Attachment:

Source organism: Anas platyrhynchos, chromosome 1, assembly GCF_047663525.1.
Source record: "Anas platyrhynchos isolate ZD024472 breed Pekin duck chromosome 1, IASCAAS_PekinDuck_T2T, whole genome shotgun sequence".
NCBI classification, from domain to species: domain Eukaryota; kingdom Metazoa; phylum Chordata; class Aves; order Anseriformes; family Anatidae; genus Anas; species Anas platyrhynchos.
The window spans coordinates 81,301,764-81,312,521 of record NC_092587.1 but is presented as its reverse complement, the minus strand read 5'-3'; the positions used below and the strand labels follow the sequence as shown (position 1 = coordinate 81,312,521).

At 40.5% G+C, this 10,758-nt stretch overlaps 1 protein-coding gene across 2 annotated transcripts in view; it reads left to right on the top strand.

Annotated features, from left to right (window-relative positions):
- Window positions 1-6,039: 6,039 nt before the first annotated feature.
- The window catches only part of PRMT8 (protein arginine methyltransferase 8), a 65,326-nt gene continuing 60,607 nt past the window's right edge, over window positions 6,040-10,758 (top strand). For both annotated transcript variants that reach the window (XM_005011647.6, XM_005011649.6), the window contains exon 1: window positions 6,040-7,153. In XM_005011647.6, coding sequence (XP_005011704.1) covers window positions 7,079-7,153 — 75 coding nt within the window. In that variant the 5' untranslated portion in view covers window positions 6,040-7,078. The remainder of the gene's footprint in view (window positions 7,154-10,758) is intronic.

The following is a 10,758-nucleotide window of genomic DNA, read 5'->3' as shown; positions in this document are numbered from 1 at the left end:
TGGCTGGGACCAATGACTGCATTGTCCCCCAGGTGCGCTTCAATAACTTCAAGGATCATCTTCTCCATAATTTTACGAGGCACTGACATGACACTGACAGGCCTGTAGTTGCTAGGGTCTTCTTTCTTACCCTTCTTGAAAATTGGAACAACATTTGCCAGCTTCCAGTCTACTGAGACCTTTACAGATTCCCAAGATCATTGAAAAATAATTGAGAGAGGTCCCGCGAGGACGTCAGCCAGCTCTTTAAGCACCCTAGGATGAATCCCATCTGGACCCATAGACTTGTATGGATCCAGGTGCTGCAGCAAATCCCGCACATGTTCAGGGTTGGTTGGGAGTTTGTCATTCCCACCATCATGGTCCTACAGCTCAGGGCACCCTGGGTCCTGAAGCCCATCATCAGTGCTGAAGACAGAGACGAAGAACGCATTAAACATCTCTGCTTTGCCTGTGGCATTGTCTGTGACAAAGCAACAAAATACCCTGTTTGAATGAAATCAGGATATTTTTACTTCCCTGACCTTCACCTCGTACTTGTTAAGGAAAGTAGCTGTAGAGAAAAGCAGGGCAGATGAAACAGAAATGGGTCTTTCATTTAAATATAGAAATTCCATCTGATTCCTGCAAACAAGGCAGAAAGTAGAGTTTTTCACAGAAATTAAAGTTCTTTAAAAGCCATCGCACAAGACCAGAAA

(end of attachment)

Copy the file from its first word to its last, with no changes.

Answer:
Source organism: Anas platyrhynchos, chromosome 1, assembly GCF_047663525.1.
Source record: "Anas platyrhynchos isolate ZD024472 breed Pekin duck chromosome 1, IASCAAS_PekinDuck_T2T, whole genome shotgun sequence".
NCBI classification, from domain to species: domain Eukaryota; kingdom Metazoa; phylum Chordata; class Aves; order Anseriformes; family Anatidae; genus Anas; species Anas platyrhynchos.
The window spans coordinates 81,301,764-81,312,521 of record NC_092587.1 but is presented as its reverse complement, the minus strand read 5'-3'; the positions used below and the strand labels follow the sequence as shown (position 1 = coordinate 81,312,521).

At 40.5% G+C, this 10,758-nt stretch overlaps 1 protein-coding gene across 2 annotated transcripts in view; it reads left to right on the top strand.

Annotated features, from left to right (window-relative positions):
- Window positions 1-6,039: 6,039 nt before the first annotated feature.
- The window catches only part of PRMT8 (protein arginine methyltransferase 8), a 65,326-nt gene continuing 60,607 nt past the window's right edge, over window positions 6,040-10,758 (top strand). For both annotated transcript variants that reach the window (XM_005011647.6, XM_005011649.6), the window contains exon 1: window positions 6,040-7,153. In XM_005011647.6, coding sequence (XP_005011704.1) covers window positions 7,079-7,153 — 75 coding nt within the window. In that variant the 5' untranslated portion in view covers window positions 6,040-7,078. The remainder of the gene's footprint in view (window positions 7,154-10,758) is intronic.

The following is a 10,758-nucleotide window of genomic DNA, read 5'->3' as shown; positions in this document are numbered from 1 at the left end:
TGGCTGGGACCAATGACTGCATTGTCCCCCAGGTGCGCTTCAATAACTTCAAGGATCATCTTCTCCATAATTTTACGAGGCACTGACATGACACTGACAGGCCTGTAGTTGCTAGGGTCTTCTTTCTTACCCTTCTTGAAAATTGGAACAACATTTGCCAGCTTCCAGTCTACTGAGACCTTTACAGATTCCCAAGATCATTGAAAAATAATTGAGAGAGGTCCCGCGAGGACGTCAGCCAGCTCTTTAAGCACCCTAGGATGAATCCCATCTGGACCCATAGACTTGTATGGATCCAGGTGCTGCAGCAAATCCCGCACATGTTCAGGGTTGGTTGGGAGTTTGTCATTCCCACCATCATGGTCCTACAGCTCAGGGCACCCTGGGTCCTGAAGCCCATCATCAGTGCTGAAGACAGAGACGAAGAACGCATTAAACATCTCTGCTTTGCCTGTGGCATTGTCTGTGACAAAGCAACAAAATACCCTGTTTGAATGAAATCAGGATATTTTTACTTCCCTGACCTTCACCTCGTACTTGTTAAGGAAAGTAGCTGTAGAGAAAAGCAGGGCAGATGAAACAGAAATGGGTCTTTCATTTAAATATAGAAATTCCATCTGATTCCTGCAAACAAGGCAGAAAGTAGAGTTTTTCACAGAAATTAAAGTTCTTTAAAAGCCATCGCACAAGACCAGAAA